According to the BBC, Major UK banks, apart from Barclays (who is "vaguely" in talks with Apple), have announced that they will offer the new Apple Pay system. So, too, will many retailers. Apple Pay allows owners of an iPhone 6 or an Apple watch to pay by touching their devices on contactless pads. But there's a very strange cap being put on Apple Pay that we didn't hear about during yesterday's WWDC Keynote.
Interestingly and not commonly known to date is that UK banks have told the BBC that payments will be capped at £20 (US $31) similar to existing contactless payments. The limit on contactless debit and credit cards is due to rise to £30 (US$46) in September. While that is likely to be the limit for most Apple Pay transactions, it is thought that agreements with some retailers may allow for higher payments too.
However, a spokesperson for MasterCard told the BBC that "The majority of terminals will work to a £20 (US$31) cap, whether with a debit or credit card, or a contactless device."
Yet rival card provider Visa said many retailers would be hoping to offer higher value transactions as soon as possible. More specifically, a Visa spokeswoman clearly told the BBC that "Not all retailers will have the limit at launch - and there will be others who will choose to get rid of it all together in time." Higher transaction limits are partly possible because Apple Pay is thought to offer greater protection against fraud.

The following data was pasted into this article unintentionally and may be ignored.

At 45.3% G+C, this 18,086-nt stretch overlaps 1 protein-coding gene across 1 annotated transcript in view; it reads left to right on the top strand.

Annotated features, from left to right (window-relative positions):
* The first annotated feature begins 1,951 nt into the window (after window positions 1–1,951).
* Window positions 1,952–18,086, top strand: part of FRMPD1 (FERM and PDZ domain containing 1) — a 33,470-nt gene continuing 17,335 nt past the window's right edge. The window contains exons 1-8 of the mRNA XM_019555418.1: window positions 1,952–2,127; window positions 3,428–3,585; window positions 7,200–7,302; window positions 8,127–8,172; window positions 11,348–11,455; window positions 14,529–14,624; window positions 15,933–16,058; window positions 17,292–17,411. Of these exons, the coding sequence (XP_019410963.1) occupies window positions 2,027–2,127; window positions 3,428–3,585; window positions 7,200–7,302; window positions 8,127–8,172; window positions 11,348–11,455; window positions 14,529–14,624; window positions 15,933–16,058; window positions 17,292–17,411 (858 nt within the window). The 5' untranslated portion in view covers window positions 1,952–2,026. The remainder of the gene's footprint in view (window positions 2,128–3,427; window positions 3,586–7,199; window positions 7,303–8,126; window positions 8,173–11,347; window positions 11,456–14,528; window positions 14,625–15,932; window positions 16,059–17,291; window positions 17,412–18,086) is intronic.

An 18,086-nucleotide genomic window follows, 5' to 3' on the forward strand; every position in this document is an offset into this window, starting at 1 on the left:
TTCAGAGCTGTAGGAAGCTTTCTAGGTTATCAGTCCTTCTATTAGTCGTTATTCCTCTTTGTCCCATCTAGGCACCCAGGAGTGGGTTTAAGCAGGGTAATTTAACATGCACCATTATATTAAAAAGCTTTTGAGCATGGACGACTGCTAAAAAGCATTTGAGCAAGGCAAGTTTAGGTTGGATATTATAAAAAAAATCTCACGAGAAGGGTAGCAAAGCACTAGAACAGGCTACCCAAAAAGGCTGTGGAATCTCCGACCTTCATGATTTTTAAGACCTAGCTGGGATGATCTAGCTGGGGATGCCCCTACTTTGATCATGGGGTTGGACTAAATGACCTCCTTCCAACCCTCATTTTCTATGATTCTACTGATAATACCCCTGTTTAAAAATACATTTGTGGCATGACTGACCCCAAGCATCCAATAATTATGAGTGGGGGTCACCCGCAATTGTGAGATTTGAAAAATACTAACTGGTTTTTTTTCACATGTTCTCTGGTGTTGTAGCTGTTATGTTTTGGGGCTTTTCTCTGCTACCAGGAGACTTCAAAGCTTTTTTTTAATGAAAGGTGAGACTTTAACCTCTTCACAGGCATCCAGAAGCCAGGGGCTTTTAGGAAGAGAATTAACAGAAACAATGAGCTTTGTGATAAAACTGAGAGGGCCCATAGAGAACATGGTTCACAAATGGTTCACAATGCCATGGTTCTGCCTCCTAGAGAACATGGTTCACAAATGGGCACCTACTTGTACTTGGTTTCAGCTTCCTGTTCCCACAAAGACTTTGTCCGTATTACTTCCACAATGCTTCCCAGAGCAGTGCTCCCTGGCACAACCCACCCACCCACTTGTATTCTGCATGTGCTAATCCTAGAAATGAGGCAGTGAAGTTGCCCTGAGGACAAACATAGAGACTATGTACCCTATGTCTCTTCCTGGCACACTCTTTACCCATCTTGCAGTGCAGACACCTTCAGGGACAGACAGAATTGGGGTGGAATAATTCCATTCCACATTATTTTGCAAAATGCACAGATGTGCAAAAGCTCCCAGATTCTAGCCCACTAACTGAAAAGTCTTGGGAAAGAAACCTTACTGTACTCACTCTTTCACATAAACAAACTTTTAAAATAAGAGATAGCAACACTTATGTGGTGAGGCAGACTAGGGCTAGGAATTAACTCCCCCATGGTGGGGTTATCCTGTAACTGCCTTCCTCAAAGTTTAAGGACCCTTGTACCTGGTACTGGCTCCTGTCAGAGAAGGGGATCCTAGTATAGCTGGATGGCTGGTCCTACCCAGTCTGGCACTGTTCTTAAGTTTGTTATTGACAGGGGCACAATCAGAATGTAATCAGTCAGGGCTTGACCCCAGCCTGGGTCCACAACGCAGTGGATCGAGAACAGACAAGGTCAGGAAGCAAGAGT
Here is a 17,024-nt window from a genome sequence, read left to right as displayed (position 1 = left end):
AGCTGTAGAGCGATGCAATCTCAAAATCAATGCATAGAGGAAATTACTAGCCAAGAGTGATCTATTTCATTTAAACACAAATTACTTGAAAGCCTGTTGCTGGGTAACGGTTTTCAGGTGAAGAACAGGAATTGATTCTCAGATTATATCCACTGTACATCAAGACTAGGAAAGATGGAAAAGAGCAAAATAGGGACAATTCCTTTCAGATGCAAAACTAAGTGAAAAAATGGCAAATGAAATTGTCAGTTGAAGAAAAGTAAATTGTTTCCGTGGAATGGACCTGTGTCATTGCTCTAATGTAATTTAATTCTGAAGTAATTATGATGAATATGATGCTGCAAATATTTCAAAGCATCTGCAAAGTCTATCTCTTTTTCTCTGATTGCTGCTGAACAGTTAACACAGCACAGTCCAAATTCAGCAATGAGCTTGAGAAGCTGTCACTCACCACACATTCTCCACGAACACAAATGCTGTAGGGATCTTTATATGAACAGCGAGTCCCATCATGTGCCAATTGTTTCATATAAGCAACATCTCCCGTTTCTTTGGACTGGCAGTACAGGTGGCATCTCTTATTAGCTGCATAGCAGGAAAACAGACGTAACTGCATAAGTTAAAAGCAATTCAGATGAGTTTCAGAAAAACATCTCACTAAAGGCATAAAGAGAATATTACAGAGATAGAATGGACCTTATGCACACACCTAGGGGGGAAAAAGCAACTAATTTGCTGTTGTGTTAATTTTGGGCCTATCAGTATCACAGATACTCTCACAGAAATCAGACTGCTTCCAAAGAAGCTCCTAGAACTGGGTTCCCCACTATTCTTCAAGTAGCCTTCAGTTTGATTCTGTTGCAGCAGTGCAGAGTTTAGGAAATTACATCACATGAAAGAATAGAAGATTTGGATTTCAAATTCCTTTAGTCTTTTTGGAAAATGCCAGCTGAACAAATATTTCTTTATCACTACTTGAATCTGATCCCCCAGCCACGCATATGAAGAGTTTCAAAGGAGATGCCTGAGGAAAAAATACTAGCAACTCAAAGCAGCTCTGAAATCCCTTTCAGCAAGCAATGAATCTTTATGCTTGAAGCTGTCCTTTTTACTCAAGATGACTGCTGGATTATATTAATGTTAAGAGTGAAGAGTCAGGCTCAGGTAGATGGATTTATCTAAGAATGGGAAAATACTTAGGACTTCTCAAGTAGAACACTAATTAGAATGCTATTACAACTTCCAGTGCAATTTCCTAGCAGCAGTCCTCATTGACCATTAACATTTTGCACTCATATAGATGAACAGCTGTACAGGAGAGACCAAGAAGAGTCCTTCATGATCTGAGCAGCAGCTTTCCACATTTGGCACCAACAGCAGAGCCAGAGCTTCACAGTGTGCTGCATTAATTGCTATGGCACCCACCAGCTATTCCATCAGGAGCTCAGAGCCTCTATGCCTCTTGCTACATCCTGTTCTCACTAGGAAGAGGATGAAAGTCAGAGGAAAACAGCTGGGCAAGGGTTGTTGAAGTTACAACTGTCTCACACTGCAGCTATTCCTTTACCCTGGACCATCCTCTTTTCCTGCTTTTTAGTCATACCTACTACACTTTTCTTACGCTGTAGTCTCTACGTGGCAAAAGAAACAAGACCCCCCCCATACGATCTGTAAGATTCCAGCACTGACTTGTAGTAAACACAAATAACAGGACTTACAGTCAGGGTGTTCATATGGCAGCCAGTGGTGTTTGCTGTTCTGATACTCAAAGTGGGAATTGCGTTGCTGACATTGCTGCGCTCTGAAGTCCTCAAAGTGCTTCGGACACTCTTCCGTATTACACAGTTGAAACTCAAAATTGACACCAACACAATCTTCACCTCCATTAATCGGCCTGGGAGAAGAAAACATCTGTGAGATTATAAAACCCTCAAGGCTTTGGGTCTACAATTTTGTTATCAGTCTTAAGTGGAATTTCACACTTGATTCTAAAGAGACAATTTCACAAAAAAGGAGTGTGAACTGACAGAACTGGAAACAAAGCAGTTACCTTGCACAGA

Apple Pay also allows customers to pay online, by using finger print technology. Retailers including Marks and Spencer and Waitrose have announced they will offer the service when it launches.
London Underground/Tube (subway), for example, said that visitors from the United States who are registered with Apple will already be able to use their phones to pay for tube journeys. Interestingly for statistics sake, contactless journeys on buses and the Tube in London accounts for 17% of all such transactions in the UK.
Apple's press release specifically states that "Apple Pay will support UK credit and debit cards from American Express, MasterCard and Visa Europe, issued by many of the UK’s most popular banks, including first direct, HSBC, NatWest, Nationwide Building Society, Royal Bank of Scotland, Santander and Ulster Bank. Other major issuing banks will follow by this fall, including Bank of Scotland, Coutts, Halifax, Lloyds Bank, MBNA, M&S Bank and TSB Bank." More information about Apple Pay in the UK could be found here. You could also find more on the story overall at the BBC.